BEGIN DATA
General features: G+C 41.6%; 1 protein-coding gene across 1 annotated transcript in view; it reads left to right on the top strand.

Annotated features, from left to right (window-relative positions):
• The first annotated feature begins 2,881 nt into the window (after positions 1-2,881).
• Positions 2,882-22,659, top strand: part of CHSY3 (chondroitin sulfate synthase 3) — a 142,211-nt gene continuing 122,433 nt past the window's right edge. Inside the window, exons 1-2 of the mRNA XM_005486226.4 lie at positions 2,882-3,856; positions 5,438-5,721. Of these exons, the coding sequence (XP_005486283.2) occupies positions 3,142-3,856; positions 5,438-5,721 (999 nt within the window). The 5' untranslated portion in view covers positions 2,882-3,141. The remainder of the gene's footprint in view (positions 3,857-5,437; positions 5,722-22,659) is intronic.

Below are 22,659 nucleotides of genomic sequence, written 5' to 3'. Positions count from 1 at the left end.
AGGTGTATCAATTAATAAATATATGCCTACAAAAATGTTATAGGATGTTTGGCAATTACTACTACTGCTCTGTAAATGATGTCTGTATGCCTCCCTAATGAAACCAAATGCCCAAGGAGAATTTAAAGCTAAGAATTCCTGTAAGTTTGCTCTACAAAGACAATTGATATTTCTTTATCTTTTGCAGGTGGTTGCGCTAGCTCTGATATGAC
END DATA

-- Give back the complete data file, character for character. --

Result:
General features: G+C 41.6%; 1 protein-coding gene across 1 annotated transcript in view; it reads left to right on the top strand.

Annotated features, from left to right (window-relative positions):
• The first annotated feature begins 2,881 nt into the window (after positions 1-2,881).
• Positions 2,882-22,659, top strand: part of CHSY3 (chondroitin sulfate synthase 3) — a 142,211-nt gene continuing 122,433 nt past the window's right edge. Inside the window, exons 1-2 of the mRNA XM_005486226.4 lie at positions 2,882-3,856; positions 5,438-5,721. Of these exons, the coding sequence (XP_005486283.2) occupies positions 3,142-3,856; positions 5,438-5,721 (999 nt within the window). The 5' untranslated portion in view covers positions 2,882-3,141. The remainder of the gene's footprint in view (positions 3,857-5,437; positions 5,722-22,659) is intronic.

Below are 22,659 nucleotides of genomic sequence, written 5' to 3'. Positions count from 1 at the left end.
AGGTGTATCAATTAATAAATATATGCCTACAAAAATGTTATAGGATGTTTGGCAATTACTACTACTGCTCTGTAAATGATGTCTGTATGCCTCCCTAATGAAACCAAATGCCCAAGGAGAATTTAAAGCTAAGAATTCCTGTAAGTTTGCTCTACAAAGACAATTGATATTTCTTTATCTTTTGCAGGTGGTTGCGCTAGCTCTGATATGAC